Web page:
Pain killers can be prescribed to dogs in distress from injuries or after operations. Percocet can be a dangerous drug because it combines oxycodone and acetaminophen—a combination that may be deadly to dogs if given in elevated doses.
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Percocet is a narcotic pain reliever. It is used to treat moderate to severe pain. It can be habit-forming.
Effects on Dogs
There is still some controversy over the use of Percocet in dogs in the veterinarian world because it contains acetaminophen, which can be lethal to dogs in high doses; two regular tablets of acetaminophen can cause liver damage.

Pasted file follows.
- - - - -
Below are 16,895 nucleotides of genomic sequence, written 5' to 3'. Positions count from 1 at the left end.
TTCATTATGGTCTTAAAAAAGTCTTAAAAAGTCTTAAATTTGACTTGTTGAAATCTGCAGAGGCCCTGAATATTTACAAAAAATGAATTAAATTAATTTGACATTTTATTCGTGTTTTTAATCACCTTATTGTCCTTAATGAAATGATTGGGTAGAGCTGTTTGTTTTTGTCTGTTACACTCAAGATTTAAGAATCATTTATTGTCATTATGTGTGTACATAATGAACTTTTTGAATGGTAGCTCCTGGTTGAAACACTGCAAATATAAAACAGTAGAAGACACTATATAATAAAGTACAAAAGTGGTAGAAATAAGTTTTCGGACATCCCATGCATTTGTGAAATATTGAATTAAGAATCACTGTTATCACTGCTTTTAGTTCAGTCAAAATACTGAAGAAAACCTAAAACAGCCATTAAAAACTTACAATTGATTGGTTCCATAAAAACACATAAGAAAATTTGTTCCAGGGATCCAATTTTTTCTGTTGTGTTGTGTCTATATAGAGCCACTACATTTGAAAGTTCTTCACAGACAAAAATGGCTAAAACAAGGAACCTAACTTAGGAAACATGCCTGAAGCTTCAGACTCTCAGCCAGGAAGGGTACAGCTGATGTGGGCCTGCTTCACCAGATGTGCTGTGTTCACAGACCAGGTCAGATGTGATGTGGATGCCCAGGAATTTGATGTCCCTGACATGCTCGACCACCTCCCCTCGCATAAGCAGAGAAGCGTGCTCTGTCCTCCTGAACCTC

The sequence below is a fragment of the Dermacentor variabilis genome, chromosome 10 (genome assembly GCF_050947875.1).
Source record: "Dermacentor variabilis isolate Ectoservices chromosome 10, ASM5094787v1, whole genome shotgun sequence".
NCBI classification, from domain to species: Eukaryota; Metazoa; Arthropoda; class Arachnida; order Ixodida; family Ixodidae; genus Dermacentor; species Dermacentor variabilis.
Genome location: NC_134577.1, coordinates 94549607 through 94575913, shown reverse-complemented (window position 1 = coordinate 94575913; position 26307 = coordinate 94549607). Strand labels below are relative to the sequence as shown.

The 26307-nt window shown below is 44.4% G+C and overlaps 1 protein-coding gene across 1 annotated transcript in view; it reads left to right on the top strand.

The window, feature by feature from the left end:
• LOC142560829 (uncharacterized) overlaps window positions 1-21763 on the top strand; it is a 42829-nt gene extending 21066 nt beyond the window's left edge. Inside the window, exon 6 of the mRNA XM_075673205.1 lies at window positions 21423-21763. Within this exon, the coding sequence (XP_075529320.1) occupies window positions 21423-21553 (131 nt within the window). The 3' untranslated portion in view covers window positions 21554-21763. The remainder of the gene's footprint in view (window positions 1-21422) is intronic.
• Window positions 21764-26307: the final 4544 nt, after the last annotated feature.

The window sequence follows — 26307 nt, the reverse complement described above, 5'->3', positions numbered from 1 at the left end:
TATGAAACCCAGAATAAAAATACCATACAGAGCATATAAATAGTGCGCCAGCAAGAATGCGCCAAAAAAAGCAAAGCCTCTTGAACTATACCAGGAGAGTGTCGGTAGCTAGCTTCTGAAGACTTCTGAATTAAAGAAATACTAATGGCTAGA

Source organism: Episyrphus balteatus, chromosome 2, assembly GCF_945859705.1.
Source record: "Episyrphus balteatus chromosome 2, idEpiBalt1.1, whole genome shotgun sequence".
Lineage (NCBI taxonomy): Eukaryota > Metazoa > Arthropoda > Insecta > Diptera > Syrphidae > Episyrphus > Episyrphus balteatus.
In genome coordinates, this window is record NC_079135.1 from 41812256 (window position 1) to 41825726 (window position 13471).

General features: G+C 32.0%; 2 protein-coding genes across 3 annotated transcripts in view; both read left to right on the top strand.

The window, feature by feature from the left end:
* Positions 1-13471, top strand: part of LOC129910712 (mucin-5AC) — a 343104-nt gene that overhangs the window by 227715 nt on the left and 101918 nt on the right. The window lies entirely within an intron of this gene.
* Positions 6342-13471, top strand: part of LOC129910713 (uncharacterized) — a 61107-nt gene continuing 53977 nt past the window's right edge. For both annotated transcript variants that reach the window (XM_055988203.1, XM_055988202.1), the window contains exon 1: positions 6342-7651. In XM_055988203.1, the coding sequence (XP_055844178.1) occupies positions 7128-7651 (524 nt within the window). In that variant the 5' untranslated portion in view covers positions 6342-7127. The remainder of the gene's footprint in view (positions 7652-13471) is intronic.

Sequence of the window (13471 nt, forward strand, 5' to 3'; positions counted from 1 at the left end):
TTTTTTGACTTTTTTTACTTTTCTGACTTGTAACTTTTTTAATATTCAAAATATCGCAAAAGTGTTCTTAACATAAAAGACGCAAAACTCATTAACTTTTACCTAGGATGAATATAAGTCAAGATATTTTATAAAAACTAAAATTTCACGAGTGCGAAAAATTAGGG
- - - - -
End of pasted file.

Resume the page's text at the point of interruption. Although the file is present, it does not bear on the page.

Signs of distress, such as salivation, vomiting, weakness and abdominal pain, can appear in dogs who have been given repeated doses of Percocet and acetaminophen. The doses should be stopped if the dog experiences these symptoms.
Symptoms of acetaminophen overdose are listlessness, difficulty breathing, vomiting, diarrhea, and dark-colored urine. See your veterinarian if your dog displays these symptoms.
On the other hand, dogs can tolerate acetaminophen at dosages up to about 25 milligrams. This should be given every 8 hours. Vets are still torn about the use of acetaminophen in Percocet, but they often leave the discretion up to the dog's owner.
Always check with your veterinarian before changing your pet’s diet, medication, or physical activity routines. This information is not a substitute for a vet’s opinion.